|Summary: The price pendulum is continuing to swing in favour of base metals prices. But how long this continues will ultimately come down to supply and demand factors.|
|Key take-out: The spike in commodity prices reflects strong rates of construction growth and manufacturing in tune with the global industrial recovery, with both areas commodity intensive industries.|
|Key beneficiaries: General investors. Category: Commodities.|
Base metals have had a solid run-up over recent weeks, or even over the last few months in some cases, as chart 1 shows.
Since early June, lead is up about 11%, zinc is up 19%, and aluminium is 11% higher. Copper meanwhile is nearly 7% higher. Perhaps, more importantly, many of these commodities have either broken through key areas of resistance or trading ranges which they had held for most of the year.
Many investors attribute no importance to these ‘technical’ considerations – they are the realm of chartists – and while that may be true, and I’m certainly no technical analyst, I don’t think it pays to ignore these price signals. They are breaking out of trading ranges or key levels of resistance for a reason, and that reason needs to be investigated.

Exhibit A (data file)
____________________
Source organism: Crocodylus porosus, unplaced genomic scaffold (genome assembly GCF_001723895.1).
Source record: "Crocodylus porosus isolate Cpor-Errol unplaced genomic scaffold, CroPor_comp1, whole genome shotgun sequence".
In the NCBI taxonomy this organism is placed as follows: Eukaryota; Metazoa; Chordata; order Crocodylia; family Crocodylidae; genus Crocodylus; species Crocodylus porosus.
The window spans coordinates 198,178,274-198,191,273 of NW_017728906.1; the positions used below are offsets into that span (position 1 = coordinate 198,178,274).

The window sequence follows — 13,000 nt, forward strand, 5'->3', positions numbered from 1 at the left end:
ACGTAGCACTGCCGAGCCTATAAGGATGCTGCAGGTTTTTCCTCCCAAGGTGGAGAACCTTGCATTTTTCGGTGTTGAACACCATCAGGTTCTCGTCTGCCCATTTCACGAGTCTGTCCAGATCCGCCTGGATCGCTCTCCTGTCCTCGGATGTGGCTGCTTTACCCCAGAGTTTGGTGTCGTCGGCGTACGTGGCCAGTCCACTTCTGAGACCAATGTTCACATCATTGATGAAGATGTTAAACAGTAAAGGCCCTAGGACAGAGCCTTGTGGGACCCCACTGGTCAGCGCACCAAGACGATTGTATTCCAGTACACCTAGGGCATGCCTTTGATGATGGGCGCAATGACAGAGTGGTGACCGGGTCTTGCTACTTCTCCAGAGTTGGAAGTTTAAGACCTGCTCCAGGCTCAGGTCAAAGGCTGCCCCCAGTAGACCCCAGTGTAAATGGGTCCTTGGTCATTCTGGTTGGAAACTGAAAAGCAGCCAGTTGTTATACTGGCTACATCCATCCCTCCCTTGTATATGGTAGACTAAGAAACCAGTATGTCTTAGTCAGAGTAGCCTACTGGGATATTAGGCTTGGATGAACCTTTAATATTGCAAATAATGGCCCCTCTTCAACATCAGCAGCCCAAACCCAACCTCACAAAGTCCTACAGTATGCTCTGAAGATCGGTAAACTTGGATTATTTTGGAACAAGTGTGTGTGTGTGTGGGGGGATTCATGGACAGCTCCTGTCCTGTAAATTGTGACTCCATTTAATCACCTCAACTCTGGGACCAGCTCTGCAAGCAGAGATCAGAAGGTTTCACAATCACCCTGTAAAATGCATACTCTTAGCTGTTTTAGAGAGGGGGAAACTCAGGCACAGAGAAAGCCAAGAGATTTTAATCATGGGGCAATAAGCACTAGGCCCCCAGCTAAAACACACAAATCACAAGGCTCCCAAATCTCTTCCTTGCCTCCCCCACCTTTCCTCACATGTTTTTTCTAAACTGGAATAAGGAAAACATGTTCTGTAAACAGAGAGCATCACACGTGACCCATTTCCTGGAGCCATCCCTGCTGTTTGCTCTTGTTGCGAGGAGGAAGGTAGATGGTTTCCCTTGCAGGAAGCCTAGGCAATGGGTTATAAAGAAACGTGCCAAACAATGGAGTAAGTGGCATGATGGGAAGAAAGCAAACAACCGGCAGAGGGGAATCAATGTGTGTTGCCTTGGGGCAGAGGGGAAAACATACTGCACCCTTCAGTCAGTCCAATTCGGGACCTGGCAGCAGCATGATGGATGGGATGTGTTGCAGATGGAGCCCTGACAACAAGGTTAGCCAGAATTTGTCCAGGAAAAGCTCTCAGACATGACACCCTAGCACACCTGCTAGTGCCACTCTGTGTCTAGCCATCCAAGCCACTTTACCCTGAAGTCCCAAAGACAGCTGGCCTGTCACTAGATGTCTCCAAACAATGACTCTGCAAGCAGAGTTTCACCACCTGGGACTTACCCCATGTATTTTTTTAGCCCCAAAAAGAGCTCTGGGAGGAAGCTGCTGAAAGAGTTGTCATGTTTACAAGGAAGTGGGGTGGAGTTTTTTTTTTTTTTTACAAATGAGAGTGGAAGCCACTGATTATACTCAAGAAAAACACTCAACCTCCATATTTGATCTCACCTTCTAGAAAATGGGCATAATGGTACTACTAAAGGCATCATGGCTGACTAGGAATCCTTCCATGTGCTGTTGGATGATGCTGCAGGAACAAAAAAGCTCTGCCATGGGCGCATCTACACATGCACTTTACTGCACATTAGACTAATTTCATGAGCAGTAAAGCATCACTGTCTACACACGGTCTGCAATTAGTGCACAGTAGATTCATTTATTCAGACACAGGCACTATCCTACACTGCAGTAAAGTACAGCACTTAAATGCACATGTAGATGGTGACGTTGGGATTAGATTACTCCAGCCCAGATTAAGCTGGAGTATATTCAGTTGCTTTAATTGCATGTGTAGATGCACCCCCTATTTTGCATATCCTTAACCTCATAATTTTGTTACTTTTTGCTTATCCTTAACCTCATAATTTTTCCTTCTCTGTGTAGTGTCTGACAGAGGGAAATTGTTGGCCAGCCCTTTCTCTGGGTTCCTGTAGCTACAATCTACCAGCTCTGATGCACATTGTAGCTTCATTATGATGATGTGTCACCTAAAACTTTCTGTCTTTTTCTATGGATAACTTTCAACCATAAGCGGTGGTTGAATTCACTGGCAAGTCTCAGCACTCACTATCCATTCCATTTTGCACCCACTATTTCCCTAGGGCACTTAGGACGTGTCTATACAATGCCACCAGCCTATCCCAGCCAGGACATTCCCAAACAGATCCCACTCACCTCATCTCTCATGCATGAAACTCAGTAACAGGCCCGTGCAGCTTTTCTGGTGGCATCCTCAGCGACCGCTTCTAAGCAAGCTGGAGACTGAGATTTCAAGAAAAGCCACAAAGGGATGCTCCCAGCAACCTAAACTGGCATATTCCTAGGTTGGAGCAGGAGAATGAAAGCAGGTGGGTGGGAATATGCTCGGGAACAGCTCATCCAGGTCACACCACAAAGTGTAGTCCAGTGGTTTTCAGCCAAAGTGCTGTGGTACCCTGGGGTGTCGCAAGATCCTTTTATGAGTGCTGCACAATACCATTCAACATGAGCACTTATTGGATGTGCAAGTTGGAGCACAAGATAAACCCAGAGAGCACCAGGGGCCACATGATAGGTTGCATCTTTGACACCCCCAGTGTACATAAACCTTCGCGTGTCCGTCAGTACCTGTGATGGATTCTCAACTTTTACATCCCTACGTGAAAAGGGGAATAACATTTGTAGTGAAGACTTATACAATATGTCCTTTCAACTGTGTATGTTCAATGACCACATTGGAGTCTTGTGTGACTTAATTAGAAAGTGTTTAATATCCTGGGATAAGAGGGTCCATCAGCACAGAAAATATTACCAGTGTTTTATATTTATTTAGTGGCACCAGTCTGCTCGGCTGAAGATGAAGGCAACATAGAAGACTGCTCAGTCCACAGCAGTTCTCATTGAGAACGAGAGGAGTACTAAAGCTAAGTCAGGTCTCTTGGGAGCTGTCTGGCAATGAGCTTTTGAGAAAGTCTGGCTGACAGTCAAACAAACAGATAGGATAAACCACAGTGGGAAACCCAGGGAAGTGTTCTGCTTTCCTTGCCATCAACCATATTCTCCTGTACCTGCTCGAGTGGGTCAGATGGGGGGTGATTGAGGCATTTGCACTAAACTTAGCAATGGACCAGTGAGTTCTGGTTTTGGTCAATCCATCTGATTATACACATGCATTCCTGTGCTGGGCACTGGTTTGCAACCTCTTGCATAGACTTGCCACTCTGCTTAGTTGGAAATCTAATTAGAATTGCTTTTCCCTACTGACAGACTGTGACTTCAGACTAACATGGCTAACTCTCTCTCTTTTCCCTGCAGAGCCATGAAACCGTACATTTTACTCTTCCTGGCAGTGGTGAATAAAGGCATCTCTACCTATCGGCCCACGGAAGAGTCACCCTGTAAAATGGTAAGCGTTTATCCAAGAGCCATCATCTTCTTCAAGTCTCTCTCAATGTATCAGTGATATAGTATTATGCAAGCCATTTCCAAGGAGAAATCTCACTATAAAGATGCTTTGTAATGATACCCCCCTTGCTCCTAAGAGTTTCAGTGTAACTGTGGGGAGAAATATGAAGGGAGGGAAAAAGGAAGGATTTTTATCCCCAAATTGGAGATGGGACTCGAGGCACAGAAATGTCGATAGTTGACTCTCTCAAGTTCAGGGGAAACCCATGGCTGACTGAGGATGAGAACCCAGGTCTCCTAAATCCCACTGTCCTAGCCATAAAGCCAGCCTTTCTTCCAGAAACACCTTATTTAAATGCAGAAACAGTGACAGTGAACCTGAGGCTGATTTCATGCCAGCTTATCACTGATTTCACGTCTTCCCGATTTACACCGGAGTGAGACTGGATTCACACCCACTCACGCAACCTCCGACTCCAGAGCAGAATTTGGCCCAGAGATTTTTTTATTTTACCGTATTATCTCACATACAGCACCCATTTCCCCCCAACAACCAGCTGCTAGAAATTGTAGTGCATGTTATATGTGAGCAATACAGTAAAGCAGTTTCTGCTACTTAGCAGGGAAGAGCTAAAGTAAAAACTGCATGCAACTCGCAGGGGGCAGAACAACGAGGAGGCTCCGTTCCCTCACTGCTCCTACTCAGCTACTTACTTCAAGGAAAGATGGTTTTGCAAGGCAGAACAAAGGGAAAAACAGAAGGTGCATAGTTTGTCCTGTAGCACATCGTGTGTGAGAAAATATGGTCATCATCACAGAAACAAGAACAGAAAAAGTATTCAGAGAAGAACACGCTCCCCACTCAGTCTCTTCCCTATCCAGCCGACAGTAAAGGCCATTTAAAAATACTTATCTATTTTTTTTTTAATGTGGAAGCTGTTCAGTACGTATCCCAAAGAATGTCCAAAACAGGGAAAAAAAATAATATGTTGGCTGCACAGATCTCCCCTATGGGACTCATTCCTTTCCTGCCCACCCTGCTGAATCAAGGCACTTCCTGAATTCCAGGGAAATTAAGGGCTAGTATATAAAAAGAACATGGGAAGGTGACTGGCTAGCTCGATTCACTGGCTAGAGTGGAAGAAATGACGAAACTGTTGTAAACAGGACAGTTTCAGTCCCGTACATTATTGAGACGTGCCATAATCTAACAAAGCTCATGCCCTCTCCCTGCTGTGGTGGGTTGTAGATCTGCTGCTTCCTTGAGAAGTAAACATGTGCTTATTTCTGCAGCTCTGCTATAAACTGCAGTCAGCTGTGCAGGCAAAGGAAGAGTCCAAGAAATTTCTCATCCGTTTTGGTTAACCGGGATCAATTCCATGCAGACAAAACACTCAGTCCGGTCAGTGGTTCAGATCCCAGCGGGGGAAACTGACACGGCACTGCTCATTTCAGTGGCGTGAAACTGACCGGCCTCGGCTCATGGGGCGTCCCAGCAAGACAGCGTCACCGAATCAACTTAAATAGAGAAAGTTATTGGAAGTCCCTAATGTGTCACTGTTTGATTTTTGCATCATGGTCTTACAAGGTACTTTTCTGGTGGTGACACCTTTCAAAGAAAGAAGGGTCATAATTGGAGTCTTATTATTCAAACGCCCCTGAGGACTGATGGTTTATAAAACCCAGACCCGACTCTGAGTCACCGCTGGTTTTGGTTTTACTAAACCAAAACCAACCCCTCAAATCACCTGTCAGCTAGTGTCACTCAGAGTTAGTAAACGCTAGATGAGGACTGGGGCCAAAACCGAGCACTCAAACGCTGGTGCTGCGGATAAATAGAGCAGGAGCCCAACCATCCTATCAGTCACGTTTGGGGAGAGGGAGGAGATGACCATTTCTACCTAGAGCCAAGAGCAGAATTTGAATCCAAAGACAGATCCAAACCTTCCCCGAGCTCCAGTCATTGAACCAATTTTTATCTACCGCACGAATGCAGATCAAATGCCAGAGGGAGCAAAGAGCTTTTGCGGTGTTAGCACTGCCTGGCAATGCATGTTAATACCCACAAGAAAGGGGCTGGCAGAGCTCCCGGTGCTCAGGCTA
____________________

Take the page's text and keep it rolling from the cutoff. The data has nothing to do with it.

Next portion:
Two questions arise: Whether this price action can be sustained, and whether it could herald the start of a broader break-out in commodity prices.
Analysts thus far appear to have mixed views. Some suggest the move in base metals is simply a technical break-out, with no bearing to fundamentals. At best, they say it’s maybe driven by a temporary blip in stocks levels. Weak global growth and a surge in production will see inventory levels surge and prices correct.
Noting that commodity prices are (1) volatile, and (2) haven’t really been moving in concert with either the broader global economic expansion, nor the bull-market in equity and property, the questions aren’t easy to answer.
Demand support is certainly there. As I outlined last week, global industrial production has risen sharply. In China we are seeing a rebound and in some of the more advanced industrial economies we are talking about the strongest expansion in 14 years (ex the post GFC spike). It makes sense to me that commodity prices, especially those of base metals, would spike. The global economy is young and the rebound is driven, in part, by strong rates of construction growth and manufacturing. These are commodity intensive industries.